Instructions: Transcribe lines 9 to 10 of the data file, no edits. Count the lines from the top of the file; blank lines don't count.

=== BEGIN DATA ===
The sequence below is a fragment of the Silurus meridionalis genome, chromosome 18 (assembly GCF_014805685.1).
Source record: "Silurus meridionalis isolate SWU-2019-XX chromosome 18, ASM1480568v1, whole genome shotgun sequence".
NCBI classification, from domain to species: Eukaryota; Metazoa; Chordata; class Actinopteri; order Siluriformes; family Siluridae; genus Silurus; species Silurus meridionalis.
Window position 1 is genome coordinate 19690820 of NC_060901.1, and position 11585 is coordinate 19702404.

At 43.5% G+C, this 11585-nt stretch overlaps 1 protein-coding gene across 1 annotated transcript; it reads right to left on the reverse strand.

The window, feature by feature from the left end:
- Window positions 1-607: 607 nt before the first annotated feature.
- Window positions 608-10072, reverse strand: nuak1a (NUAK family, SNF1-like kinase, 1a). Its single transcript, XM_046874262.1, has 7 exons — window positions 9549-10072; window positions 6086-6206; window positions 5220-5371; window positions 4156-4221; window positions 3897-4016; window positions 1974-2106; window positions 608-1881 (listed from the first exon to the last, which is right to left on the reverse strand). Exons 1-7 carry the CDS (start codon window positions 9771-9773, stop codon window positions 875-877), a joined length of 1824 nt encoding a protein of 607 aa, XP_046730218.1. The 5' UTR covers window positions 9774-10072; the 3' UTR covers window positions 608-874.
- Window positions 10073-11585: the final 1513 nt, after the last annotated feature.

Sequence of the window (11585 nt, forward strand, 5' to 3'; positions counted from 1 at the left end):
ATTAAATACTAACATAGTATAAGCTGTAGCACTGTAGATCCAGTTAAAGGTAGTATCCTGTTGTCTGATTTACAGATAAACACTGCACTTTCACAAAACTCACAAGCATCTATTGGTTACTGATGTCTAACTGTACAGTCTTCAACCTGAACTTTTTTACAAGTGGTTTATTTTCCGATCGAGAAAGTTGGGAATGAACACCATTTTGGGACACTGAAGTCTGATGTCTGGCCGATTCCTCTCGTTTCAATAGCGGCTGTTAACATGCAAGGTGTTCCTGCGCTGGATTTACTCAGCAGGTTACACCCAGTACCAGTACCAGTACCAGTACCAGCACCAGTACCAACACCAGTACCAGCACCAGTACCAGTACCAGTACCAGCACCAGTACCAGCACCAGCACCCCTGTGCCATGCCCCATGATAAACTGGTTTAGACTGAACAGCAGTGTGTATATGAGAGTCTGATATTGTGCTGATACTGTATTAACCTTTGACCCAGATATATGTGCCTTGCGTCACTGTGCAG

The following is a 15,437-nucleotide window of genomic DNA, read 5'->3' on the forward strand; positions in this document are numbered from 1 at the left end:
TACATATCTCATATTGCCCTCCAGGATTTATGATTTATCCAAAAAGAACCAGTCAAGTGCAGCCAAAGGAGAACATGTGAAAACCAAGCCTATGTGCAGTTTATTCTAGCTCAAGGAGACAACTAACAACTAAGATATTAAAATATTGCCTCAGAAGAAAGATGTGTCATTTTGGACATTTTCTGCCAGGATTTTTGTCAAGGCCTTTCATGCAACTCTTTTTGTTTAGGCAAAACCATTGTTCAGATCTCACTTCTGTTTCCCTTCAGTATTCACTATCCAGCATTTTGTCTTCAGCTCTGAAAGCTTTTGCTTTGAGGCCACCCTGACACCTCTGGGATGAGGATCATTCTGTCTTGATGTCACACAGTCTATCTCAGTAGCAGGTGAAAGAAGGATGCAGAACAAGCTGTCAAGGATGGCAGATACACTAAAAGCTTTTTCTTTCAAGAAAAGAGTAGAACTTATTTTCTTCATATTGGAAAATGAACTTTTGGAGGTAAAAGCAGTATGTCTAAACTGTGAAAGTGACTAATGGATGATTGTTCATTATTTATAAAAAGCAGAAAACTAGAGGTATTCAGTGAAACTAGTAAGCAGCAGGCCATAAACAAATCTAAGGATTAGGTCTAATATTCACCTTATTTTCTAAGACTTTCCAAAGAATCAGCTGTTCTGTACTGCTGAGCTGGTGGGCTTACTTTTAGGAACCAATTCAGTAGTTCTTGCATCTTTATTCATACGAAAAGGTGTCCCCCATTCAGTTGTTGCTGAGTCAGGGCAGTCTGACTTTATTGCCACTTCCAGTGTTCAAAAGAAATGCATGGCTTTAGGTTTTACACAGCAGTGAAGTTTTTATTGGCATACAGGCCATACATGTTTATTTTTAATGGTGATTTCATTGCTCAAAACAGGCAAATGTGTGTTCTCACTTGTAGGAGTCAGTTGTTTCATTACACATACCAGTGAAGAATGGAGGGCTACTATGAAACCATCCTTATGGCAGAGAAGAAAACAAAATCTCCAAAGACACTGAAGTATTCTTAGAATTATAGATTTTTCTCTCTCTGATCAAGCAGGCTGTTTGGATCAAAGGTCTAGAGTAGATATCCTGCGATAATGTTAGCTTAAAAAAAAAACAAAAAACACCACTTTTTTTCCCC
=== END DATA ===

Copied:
- Window positions 10073-11585: the final 1513 nt, after the last annotated feature.

Sequence of the window (11585 nt, forward strand, 5' to 3'; positions counted from 1 at the left end):